Jim Steranko most famous comic book work was with the 1960s superspy feature “Nick Fury, Agent of S.H.I.E.L.D.” in Marvel Comics‘ Strange Tales and in the subsequent eponymous series. Steranko earned lasting acclaim for his innovations in sequential art during the Silver Age of Comic Books, particularly his infusion of surrealism, pop art, and graphic design into the medium. His work has been published in many countries and his influence on the field has remained strong since his comics heyday. He went on to create book covers, become a comics historian who published a pioneering two-volume history of the birth and early years of comic books, and to create conceptual art and character designs for films including Raiders of the Lost Ark and Bram Stoker’s Dracula.

He was inducted into the comic-book industry’s Will Eisner Comic Book Hall of Fame in 2006.

Steranko had begun drawing while very young, opening and flattening envelopes from the mail to use as sketch paper. Despite his father’s denigration of Steranko’s artistic talent, and the boy’s ambition to become an architect, Steranko paid for his art supplies by collecting discarded soda bottles for the bottle deposit and bundled old newspapers to sell to scrap-paper dealers. He studied the Sunday comic strip art of Milton CaniffAlex RaymondHal Foster, and Chester Gould, as well as the characters of Walt Disney and Superman, provided in “boxes of comics” brought to him by an uncle. Radio programs, Saturday movie matinées and serials, and other popular culture also influenced him.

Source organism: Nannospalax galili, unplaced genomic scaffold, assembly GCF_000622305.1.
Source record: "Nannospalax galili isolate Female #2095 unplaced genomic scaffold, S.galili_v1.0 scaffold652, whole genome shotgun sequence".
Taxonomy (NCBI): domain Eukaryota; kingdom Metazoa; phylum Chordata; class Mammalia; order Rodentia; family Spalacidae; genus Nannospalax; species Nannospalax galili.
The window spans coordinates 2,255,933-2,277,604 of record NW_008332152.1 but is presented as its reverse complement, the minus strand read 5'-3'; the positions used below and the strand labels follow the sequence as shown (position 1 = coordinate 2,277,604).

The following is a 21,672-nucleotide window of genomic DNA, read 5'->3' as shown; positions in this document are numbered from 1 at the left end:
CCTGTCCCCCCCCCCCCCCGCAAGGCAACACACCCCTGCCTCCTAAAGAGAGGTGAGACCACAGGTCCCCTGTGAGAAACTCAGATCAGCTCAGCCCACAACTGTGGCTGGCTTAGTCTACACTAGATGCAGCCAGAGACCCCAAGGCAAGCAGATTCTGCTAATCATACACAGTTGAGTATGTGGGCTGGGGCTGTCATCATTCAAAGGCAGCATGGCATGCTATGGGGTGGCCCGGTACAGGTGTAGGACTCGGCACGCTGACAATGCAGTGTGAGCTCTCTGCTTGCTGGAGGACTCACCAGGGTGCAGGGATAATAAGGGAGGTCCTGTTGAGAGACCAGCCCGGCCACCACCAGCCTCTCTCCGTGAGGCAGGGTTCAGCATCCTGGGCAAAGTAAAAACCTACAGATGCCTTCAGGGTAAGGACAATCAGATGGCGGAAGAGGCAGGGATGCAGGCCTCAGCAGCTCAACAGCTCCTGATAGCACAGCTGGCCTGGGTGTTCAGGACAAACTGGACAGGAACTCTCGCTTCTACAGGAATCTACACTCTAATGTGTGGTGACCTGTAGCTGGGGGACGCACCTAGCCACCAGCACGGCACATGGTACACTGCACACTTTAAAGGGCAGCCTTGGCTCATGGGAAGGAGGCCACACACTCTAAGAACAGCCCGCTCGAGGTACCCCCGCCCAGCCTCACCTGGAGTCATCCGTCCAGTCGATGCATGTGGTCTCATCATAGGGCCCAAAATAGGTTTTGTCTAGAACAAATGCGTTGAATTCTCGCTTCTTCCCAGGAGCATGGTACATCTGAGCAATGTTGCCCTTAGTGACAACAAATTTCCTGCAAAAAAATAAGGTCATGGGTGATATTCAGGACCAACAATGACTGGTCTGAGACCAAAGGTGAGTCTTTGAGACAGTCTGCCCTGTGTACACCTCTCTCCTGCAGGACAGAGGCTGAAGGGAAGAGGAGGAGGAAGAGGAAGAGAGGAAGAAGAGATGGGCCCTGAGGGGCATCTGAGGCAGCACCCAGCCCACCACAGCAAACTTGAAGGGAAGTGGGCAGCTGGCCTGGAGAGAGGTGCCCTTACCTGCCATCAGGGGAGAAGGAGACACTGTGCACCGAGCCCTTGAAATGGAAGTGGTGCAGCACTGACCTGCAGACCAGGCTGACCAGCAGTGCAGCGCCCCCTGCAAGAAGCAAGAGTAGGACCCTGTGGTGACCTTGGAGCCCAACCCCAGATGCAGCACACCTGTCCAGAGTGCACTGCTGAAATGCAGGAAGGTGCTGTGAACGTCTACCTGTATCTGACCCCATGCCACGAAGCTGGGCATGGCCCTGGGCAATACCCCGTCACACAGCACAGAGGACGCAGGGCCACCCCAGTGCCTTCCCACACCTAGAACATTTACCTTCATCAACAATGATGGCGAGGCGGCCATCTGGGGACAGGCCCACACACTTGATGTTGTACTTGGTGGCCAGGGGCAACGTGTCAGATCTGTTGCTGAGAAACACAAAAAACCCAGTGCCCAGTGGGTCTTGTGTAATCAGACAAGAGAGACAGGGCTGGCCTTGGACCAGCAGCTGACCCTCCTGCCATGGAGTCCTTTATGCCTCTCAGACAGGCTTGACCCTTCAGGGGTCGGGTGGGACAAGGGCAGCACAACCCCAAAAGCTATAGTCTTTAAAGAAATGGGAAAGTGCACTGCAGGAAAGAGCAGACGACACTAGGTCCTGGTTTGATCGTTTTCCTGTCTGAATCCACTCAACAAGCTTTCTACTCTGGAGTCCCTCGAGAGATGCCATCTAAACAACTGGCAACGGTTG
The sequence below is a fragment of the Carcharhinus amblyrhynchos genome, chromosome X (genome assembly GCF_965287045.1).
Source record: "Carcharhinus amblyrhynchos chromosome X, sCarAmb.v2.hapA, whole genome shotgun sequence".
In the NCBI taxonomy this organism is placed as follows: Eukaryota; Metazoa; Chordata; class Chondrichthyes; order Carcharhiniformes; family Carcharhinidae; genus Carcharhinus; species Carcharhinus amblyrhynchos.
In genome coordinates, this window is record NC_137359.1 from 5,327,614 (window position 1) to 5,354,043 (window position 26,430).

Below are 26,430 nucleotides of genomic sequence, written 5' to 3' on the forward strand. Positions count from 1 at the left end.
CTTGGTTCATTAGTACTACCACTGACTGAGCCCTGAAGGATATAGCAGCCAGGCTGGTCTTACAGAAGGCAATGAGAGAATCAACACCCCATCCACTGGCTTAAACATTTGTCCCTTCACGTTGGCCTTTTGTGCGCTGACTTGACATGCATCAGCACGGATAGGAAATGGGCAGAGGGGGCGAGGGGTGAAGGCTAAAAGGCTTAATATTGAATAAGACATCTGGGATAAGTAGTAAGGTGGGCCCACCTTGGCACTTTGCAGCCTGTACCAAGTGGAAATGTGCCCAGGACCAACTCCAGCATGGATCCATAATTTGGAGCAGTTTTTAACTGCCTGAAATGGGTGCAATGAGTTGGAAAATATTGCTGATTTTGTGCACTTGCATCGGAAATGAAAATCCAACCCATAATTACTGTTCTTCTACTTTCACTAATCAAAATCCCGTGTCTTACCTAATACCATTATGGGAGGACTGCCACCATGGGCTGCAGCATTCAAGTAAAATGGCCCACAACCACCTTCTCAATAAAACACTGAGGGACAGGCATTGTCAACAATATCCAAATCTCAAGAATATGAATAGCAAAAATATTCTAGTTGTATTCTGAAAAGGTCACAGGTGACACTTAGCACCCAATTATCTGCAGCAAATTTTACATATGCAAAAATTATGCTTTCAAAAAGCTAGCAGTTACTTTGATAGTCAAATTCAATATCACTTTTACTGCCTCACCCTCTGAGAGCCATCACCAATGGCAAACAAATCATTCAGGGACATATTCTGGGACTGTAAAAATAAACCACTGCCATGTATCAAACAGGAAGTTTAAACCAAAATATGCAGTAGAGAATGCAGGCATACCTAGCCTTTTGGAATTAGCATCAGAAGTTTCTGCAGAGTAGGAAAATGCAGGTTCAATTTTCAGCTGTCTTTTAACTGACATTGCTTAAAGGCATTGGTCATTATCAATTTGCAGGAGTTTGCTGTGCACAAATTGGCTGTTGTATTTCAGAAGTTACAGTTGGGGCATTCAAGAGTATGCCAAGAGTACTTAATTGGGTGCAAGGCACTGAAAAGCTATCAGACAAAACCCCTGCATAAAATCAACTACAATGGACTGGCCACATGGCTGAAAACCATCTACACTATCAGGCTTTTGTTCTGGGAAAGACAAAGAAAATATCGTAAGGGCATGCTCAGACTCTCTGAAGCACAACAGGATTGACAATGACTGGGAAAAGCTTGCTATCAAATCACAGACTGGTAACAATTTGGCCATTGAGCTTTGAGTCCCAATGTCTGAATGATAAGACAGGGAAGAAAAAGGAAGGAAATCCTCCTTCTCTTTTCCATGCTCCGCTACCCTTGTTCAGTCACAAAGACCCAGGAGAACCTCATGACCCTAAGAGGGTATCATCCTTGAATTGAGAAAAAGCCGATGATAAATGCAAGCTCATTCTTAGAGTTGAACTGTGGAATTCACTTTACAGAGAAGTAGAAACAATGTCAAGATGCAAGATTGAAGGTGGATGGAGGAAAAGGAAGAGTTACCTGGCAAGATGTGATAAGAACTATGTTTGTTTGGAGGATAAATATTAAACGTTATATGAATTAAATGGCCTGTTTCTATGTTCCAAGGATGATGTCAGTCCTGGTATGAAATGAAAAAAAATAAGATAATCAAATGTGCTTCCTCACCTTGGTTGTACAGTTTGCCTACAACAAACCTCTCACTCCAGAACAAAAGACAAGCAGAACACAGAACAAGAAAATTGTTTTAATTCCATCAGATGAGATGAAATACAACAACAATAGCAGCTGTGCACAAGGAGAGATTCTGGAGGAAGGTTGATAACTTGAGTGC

Steranko in 1978 described some influences and their impact on his creative philosophy “Early influences were Chester Gould’s [comic strip] Dick Tracy (not particularly in my drawing style but in subject matter and an approach to drama), Hal Foster’s Prince Valient.”

By his own account, Steranko learned stage magic using paraphernalia from his father’s stage magician act, and in his teens spent several summers working with circuses and carnivals, working his way up to sideshow performer as a fire-eater and in acts involving a bed of nails and sleight-of-hand.

Up through his early 20s, Steranko performed as an illusionist, escape artist, close-up magician in nightclubs, and musician, having played in drum and bugle corps in his teens before forming his own bands during the early days of rock and roll. Steranko, whose first band, in 1956, was called The Lancers, did not perform under his own name, claiming he used pseudonyms to help protect himself from enemies. He also claims to have put the first go-go girls onstage. The seminal rock and roll group Bill Haley and his Comets was based in nearby Philadelphia and Steranko, who played a Jazzmaster guitar, often performed in the same local venues, sometimes on the same bill, and became friendly with Haley guitarist Frank Beecher, who became a musical influence. By the late 1960s, Steranko was a member of a New York City magicians’ group, the Witchdoctor’s Club.